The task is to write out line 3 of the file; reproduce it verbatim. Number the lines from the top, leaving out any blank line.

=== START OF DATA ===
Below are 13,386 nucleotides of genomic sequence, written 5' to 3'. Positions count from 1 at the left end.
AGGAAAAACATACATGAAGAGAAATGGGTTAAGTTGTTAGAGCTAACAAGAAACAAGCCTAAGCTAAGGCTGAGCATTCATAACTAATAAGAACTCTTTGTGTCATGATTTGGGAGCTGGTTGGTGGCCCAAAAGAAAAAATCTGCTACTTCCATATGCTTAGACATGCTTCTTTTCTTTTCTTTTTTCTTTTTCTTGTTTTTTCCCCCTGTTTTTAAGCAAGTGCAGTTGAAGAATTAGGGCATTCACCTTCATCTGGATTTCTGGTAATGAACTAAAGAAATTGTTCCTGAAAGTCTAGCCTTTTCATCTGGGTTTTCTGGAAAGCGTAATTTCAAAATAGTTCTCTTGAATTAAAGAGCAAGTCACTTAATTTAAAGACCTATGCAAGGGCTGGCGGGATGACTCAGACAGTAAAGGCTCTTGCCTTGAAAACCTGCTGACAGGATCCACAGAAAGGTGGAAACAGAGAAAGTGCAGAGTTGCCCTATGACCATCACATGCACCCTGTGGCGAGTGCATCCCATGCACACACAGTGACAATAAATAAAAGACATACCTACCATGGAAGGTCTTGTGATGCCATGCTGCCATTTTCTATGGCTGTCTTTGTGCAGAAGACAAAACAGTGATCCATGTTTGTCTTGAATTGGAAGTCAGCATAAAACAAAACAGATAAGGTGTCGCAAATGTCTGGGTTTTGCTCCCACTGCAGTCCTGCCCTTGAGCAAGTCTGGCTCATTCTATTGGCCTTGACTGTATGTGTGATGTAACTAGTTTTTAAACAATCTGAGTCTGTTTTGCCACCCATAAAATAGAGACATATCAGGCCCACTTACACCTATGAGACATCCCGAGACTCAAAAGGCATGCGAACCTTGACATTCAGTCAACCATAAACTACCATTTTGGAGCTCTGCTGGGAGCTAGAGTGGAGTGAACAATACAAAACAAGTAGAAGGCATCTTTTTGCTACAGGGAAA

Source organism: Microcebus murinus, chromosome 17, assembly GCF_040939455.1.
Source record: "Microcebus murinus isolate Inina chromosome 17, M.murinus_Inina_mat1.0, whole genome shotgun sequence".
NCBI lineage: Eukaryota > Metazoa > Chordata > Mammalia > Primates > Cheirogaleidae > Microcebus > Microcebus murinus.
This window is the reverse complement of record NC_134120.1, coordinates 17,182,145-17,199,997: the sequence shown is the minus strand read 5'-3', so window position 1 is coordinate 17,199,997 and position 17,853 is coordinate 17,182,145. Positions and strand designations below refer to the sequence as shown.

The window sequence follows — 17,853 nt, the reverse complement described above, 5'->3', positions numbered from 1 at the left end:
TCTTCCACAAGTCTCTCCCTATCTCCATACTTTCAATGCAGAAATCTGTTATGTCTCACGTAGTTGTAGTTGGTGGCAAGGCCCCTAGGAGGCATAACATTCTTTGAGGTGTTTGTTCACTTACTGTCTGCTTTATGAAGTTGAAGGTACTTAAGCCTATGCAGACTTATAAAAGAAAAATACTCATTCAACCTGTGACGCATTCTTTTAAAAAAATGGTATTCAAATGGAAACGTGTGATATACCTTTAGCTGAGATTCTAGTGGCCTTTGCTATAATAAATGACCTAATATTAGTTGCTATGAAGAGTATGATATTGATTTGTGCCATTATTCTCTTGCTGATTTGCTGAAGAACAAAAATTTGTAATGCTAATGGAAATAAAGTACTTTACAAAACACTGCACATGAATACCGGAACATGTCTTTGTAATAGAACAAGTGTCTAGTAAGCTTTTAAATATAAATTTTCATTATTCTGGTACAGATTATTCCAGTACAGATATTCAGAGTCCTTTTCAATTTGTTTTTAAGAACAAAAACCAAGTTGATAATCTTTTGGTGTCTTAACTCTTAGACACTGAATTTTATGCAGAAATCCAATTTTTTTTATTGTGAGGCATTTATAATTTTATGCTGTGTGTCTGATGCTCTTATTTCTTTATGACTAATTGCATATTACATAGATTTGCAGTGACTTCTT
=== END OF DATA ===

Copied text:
Source organism: Microcebus murinus, chromosome 17, assembly GCF_040939455.1.